Five months after unveiling a new broadband partnership dubbed the National Broadband Company, NBC Universal and the network's 230 affiliates have launched a business to business marketplace for aggregating and distributing video from NBC, its affiliates and third-party Web sites.
NBBC, as the venture is called, aims to syndicate video content and build a revenue-sharing model where all three parties -- the content creator, the site that runs the video, and NBBC -- split profits from non-skippable ads embedded in the video.
Along with NBC Universal properties, including iVillage, USA Network, and Sci Fi, as well as NBC affiliates,early NBBC partners in NBBC include A&E Network, HowStuffWorks.com, and Washingtonpost.com and Newsweek.
NBBC executives say they are actively seeking deals with other big media companies.
So far, for example, CBS Corp's college sports cable network CSTV and News Corp's IGN Entertainment are signed on as partners. From its own library, NBC plans to make clips from its TV shows available through NBBC and may eventually stream full-length episodes.
"This is about making content available on as many platforms and to as many eyeballs as possible," says Randy Falco, president and COO of the NBC Universal Television Group.
The video content will not be directly accessible to the public. Rather, video will be housed in an online NBBC library where partners can upload and download clips of their choosing.NBBC will either sell ads - pre-roll video - for content providers or allow them to sell and attach their own ads.
When NBBC brings in the advertiser, the company will keep a percentage of the ad revenue and give a piece to the content owner and a cutto the distributor. If a partner brings in its own advertiser, they'll pay NBBC a flat fee, which it will share with the distributor.
NBC says the NBBC's partner Web sites combined reach more than 80 million users, giving it reach that is comparable to major Web players like Google and MySpace. It is difficult to make such a direct comparison, however, because NBBC's users are spread over dozens of sites, rather than connected by one common, branded destination.
But through NBBC, advertisers will find one-stop access to broadband users across a variety of sites. NBC will handle the ad sales and give clients the opportunity to buy across multiple Web sites and genres, such as breaking news, sports or entertainment video. So far, J.P. Morgan Chase has signed on as advertiser.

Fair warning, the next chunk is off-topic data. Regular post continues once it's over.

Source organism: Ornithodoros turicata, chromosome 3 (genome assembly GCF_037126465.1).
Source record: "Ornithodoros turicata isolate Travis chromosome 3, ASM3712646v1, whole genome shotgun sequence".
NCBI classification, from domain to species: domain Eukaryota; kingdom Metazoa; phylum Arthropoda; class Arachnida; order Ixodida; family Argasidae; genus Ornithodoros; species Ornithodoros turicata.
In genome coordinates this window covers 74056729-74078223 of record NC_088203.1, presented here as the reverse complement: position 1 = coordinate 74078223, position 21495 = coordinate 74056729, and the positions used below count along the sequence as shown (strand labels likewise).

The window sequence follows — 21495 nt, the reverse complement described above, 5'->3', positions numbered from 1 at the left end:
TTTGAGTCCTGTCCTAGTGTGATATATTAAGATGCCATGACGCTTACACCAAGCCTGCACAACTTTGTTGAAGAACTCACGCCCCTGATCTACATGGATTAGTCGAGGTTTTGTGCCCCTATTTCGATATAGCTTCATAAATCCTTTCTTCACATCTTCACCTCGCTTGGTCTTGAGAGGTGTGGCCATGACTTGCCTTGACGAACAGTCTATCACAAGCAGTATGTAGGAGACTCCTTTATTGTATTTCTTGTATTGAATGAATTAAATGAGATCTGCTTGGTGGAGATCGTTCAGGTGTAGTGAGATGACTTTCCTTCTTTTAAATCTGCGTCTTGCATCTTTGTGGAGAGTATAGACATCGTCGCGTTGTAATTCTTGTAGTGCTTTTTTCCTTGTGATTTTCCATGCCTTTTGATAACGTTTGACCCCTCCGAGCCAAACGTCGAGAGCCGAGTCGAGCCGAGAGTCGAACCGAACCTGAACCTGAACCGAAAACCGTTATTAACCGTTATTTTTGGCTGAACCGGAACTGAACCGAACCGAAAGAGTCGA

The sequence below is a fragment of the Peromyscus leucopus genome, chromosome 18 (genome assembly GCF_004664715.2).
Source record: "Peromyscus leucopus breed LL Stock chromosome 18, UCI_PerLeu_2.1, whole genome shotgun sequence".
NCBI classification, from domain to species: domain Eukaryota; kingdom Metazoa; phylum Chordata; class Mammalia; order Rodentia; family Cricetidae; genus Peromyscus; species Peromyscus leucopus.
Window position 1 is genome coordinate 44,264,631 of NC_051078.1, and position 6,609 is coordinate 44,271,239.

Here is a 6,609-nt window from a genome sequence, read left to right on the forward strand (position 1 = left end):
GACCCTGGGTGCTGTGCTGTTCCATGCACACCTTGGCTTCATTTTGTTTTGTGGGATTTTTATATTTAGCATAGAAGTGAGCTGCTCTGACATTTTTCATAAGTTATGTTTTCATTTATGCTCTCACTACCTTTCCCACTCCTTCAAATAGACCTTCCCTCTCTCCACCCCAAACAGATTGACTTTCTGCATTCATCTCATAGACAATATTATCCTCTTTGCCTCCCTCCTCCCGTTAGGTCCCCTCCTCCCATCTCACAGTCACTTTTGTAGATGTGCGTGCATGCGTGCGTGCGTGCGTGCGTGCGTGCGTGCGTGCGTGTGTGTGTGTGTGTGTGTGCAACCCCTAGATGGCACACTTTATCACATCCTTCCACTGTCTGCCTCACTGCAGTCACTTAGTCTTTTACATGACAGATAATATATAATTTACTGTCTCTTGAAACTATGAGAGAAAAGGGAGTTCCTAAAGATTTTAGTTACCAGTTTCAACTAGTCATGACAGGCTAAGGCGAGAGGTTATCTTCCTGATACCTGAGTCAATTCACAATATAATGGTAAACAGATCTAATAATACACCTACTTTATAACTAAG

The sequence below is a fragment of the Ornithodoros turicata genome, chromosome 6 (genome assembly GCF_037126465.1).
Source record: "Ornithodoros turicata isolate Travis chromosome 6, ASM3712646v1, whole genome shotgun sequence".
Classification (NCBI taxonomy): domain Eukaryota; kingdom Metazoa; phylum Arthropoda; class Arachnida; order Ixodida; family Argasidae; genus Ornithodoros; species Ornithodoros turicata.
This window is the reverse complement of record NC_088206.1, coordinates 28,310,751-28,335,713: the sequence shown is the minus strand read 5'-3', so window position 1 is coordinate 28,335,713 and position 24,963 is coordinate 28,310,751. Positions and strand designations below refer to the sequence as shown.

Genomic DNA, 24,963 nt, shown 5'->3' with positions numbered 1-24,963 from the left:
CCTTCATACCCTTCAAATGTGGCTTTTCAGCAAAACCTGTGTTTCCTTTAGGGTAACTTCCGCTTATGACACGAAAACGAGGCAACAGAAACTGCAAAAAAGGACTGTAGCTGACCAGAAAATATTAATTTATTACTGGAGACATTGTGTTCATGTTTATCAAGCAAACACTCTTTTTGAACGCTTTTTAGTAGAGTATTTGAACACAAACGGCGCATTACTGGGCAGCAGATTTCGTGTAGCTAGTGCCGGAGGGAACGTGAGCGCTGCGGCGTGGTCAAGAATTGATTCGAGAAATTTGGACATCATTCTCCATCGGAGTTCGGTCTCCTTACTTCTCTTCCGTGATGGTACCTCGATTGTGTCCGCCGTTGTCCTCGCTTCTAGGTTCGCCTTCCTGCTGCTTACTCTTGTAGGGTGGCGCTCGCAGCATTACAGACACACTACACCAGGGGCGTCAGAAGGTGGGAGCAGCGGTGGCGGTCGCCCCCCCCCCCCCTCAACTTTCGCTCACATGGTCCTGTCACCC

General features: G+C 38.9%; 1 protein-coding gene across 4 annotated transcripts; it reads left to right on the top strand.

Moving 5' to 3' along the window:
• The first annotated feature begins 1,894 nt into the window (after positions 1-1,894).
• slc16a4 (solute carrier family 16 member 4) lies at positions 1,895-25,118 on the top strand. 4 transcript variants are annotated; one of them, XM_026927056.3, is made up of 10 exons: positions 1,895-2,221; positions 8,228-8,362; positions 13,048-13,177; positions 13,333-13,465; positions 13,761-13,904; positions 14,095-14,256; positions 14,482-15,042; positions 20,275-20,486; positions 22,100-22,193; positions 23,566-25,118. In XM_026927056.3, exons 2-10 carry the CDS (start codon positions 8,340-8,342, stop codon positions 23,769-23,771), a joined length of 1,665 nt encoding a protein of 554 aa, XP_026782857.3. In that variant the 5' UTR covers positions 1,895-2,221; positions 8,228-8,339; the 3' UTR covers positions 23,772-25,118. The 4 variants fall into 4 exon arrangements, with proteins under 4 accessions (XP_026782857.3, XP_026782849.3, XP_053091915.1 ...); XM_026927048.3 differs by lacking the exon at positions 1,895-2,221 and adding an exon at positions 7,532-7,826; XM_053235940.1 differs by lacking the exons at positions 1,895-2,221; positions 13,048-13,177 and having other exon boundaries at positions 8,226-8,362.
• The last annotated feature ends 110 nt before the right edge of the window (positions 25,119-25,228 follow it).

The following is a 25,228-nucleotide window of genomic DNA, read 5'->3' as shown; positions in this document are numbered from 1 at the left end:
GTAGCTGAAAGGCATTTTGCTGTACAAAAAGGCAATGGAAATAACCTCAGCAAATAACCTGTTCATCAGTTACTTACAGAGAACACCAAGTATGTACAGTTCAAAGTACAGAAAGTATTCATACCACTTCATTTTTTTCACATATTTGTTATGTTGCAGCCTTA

NBC is hardly alone in its efforts to monetize online video. In Aug., Viacom announced a video syndication partnership with Google whereby Google will enable Web site owners to place ad-supported clips of MTV Networks programming on their Websites and Viacom, Google and the site owners share the ad revenue. Viacom mandated that it approve each site that will host its video, and has specified it is looking only for sites that reach at least 100,000 users per month.
Some new companies are acting as clearinghouses for others' content. Online video distributor ClipSynidate, for instance, is a new service that syndicates local stations video and has deals with Clear Channel Television and Sinclair Broadcast Group.Other Websites, such as Revver and Brightcove, have been working to similarly distribute ad-supported video, paying about half of the ad revenue to the content creator and about 20% to the host site. AOL is introducing a similar program soon, also aiming to pay host sites 20%.
But NBBC executives say their service stands out because all players make money and have full control over what video runs on what sites. The system allows its partner sites to either provide video or take content for use on their sites.Through a web-based system, participants can upload video to NBBC's library and then determine the other sites they want to receive their video, as well as tag the video and promote back to their own site. All video will run in an NBBC-created video player.
NBBC and its partners say they will vet and approve all participating Web sites. While the early roster is mostly well-known Web sites and TV channels, NBC's General Manager of Strategic Ventures Mike Steib says the group would consider bloggers, provided they were deemed credible.
The venture was developed by NBC and its affiliates as part of a larger effort to partner on new businesses. Most recently, they launched jointly-owned digital weather channel Weather Plus. With NBBC, NBC owns 70% of the business and affiliates control 30%.
By participating an online syndication business for video, NBC stations have an opportunity to earn money from video they are already producing for newscasts or local programming, as well as their archives. Stations will likely contribute both breaking news and weather clips, as well as features on health and personal finance and clips from locally-produced content. NBCU's flagship WNBC New York, for example, plans to share breaking news and clips from its travelogue show Jane's New York and movie review program Reel Talk.
"Now we have a way to distribute video for free but at the same time we are being protected," says Jay Ireland, president of the NBC Universal TElevision Stations Group.
NBBC gives stations a way to monetize their libraries, says NBC Affiliate Board President Marci Burdick. "This gives us the scale to do that and scale with control."
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